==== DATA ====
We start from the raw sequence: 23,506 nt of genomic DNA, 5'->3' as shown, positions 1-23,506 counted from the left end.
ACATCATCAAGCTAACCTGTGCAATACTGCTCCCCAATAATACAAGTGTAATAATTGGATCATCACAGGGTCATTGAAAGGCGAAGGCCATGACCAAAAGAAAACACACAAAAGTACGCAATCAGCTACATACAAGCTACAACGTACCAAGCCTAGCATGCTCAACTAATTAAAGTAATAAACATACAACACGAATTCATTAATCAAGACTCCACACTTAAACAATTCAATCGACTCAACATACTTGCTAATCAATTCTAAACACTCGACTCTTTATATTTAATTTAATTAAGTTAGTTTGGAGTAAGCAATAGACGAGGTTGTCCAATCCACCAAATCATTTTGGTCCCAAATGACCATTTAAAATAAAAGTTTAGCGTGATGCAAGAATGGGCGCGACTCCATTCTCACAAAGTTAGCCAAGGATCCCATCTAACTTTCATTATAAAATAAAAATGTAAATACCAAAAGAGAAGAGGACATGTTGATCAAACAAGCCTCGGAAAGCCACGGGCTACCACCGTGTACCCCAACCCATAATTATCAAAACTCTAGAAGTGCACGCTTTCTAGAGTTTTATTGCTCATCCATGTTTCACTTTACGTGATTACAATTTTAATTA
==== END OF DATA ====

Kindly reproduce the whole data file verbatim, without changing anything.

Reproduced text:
We start from the raw sequence: 23,506 nt of genomic DNA, 5'->3' as shown, positions 1-23,506 counted from the left end.
ACATCATCAAGCTAACCTGTGCAATACTGCTCCCCAATAATACAAGTGTAATAATTGGATCATCACAGGGTCATTGAAAGGCGAAGGCCATGACCAAAAGAAAACACACAAAAGTACGCAATCAGCTACATACAAGCTACAACGTACCAAGCCTAGCATGCTCAACTAATTAAAGTAATAAACATACAACACGAATTCATTAATCAAGACTCCACACTTAAACAATTCAATCGACTCAACATACTTGCTAATCAATTCTAAACACTCGACTCTTTATATTTAATTTAATTAAGTTAGTTTGGAGTAAGCAATAGACGAGGTTGTCCAATCCACCAAATCATTTTGGTCCCAAATGACCATTTAAAATAAAAGTTTAGCGTGATGCAAGAATGGGCGCGACTCCATTCTCACAAAGTTAGCCAAGGATCCCATCTAACTTTCATTATAAAATAAAAATGTAAATACCAAAAGAGAAGAGGACATGTTGATCAAACAAGCCTCGGAAAGCCACGGGCTACCACCGTGTACCCCAACCCATAATTATCAAAACTCTAGAAGTGCACGCTTTCTAGAGTTTTATTGCTCATCCATGTTTCACTTTACGTGATTACAATTTTAATTA